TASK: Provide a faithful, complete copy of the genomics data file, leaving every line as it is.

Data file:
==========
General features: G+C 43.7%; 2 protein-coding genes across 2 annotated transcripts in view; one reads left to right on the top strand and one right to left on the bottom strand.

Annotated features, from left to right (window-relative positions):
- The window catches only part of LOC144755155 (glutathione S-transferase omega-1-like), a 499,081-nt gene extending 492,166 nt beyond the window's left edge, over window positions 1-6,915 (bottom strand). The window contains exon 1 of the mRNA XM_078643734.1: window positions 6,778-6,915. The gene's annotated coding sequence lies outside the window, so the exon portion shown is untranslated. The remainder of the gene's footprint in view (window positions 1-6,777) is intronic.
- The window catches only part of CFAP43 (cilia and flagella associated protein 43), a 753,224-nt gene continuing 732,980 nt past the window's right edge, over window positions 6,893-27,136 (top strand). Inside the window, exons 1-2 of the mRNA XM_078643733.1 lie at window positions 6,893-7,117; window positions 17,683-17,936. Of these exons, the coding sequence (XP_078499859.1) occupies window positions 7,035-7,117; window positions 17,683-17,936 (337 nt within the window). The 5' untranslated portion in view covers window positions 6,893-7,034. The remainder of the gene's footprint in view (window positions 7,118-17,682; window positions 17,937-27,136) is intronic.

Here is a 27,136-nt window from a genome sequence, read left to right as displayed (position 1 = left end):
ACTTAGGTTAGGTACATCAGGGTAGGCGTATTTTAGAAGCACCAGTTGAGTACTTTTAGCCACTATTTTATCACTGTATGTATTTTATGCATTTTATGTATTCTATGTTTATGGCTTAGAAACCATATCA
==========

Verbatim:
General features: G+C 43.7%; 2 protein-coding genes across 2 annotated transcripts in view; one reads left to right on the top strand and one right to left on the bottom strand.

Annotated features, from left to right (window-relative positions):
- The window catches only part of LOC144755155 (glutathione S-transferase omega-1-like), a 499,081-nt gene extending 492,166 nt beyond the window's left edge, over window positions 1-6,915 (bottom strand). The window contains exon 1 of the mRNA XM_078643734.1: window positions 6,778-6,915. The gene's annotated coding sequence lies outside the window, so the exon portion shown is untranslated. The remainder of the gene's footprint in view (window positions 1-6,777) is intronic.
- The window catches only part of CFAP43 (cilia and flagella associated protein 43), a 753,224-nt gene continuing 732,980 nt past the window's right edge, over window positions 6,893-27,136 (top strand). Inside the window, exons 1-2 of the mRNA XM_078643733.1 lie at window positions 6,893-7,117; window positions 17,683-17,936. Of these exons, the coding sequence (XP_078499859.1) occupies window positions 7,035-7,117; window positions 17,683-17,936 (337 nt within the window). The 5' untranslated portion in view covers window positions 6,893-7,034. The remainder of the gene's footprint in view (window positions 7,118-17,682; window positions 17,937-27,136) is intronic.

Here is a 27,136-nt window from a genome sequence, read left to right as displayed (position 1 = left end):
ACTTAGGTTAGGTACATCAGGGTAGGCGTATTTTAGAAGCACCAGTTGAGTACTTTTAGCCACTATTTTATCACTGTATGTATTTTATGCATTTTATGTATTCTATGTTTATGGCTTAGAAACCATATCA